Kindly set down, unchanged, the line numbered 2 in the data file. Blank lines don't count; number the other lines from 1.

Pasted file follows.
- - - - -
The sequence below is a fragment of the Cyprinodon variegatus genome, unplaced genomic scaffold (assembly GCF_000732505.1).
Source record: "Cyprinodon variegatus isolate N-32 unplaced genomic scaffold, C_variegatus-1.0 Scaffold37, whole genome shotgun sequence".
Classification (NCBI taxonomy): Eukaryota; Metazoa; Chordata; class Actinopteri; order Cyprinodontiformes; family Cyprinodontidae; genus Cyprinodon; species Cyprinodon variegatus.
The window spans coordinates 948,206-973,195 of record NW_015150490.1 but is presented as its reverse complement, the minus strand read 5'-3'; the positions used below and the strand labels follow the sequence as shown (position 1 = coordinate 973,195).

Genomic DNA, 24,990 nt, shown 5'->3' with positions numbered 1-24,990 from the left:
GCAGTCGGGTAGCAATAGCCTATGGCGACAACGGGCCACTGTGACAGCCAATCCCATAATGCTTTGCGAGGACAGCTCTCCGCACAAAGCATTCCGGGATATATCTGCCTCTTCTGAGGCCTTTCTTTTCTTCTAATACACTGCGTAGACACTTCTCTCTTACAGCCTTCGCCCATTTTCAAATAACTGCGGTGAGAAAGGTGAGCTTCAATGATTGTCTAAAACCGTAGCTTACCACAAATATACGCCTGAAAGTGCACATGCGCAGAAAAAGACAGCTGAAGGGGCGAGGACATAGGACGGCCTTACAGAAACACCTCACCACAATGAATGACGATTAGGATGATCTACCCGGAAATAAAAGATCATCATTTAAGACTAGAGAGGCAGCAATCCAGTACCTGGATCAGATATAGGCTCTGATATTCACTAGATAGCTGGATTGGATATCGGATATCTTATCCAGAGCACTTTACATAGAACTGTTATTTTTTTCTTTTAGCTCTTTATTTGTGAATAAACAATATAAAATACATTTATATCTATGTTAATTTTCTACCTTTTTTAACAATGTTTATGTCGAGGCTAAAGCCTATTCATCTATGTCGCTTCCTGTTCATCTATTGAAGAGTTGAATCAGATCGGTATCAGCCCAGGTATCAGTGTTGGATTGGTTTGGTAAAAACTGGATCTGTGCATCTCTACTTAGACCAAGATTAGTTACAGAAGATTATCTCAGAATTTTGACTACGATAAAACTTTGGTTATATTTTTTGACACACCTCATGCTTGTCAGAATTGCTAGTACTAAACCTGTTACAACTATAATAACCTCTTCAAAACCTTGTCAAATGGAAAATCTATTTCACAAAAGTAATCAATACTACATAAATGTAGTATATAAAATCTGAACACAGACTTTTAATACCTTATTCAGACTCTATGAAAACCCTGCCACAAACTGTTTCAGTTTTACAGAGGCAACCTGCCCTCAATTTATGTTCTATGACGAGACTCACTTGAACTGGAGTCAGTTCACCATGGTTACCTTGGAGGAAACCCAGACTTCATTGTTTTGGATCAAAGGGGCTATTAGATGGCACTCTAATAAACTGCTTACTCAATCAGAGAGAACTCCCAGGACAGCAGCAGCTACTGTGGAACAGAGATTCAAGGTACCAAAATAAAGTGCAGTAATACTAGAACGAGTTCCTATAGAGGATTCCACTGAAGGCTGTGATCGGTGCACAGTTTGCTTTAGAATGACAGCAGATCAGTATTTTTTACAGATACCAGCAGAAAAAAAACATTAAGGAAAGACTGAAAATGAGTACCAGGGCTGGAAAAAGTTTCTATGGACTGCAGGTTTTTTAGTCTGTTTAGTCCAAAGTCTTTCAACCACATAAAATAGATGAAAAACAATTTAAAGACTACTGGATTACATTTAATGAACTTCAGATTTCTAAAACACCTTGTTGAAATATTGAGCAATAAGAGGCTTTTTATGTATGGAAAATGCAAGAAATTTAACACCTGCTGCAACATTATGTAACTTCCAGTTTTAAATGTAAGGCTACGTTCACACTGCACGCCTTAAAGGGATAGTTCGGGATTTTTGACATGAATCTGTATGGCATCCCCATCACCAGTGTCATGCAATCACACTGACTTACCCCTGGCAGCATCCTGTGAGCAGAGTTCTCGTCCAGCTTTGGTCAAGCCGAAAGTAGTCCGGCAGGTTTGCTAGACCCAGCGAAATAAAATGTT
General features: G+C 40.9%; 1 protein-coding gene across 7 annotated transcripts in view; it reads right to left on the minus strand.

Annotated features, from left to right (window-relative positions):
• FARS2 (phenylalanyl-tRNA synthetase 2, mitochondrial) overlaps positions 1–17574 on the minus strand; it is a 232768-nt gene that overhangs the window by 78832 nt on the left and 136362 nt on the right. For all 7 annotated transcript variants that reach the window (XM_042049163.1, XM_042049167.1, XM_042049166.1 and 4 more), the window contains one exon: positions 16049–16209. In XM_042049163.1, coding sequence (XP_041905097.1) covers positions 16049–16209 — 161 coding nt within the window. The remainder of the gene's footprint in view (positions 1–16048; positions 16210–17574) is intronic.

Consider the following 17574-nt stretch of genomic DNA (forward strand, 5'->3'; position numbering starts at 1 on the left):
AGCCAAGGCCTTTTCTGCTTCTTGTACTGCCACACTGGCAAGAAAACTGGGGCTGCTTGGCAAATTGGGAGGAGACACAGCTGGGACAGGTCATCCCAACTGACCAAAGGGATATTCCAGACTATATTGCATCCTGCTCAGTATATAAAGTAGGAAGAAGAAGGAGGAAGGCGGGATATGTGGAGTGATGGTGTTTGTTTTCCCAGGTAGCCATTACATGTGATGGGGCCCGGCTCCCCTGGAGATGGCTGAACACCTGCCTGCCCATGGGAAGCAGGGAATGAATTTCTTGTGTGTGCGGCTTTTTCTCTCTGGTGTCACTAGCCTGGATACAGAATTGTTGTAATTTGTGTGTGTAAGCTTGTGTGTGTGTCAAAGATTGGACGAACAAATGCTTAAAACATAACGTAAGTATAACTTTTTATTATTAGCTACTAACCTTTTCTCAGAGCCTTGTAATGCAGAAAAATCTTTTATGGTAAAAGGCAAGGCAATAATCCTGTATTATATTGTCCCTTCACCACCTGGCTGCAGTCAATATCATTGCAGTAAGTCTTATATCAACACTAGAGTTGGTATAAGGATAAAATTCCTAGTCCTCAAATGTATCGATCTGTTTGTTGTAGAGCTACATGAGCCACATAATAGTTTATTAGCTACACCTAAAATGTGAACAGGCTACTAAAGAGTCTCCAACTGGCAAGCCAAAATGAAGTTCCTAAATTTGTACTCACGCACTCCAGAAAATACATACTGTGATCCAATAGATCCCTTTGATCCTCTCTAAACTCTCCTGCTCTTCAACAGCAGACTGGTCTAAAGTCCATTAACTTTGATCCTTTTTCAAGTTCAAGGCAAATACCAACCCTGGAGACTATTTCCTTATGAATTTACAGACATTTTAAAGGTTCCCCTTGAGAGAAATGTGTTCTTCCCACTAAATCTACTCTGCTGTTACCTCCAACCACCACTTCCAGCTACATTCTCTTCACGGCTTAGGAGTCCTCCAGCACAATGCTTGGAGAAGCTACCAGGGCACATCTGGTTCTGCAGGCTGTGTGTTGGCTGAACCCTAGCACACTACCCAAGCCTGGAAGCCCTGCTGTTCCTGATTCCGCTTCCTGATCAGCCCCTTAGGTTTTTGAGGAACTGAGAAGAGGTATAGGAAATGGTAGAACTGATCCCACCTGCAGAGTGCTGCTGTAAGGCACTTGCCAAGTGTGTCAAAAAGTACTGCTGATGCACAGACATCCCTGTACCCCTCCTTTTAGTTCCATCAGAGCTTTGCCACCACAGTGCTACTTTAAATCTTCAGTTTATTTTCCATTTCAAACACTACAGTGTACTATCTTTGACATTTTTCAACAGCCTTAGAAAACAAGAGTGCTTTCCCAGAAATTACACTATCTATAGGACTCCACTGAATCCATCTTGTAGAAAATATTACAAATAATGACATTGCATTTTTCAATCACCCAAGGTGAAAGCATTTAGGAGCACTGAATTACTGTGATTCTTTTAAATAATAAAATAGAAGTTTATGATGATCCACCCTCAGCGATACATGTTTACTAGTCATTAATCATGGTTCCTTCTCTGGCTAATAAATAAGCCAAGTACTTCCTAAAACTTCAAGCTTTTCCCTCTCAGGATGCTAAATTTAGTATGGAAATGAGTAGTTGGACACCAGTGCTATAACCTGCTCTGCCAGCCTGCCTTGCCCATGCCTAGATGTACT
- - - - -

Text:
Source record: "Cyprinodon variegatus isolate N-32 unplaced genomic scaffold, C_variegatus-1.0 Scaffold37, whole genome shotgun sequence".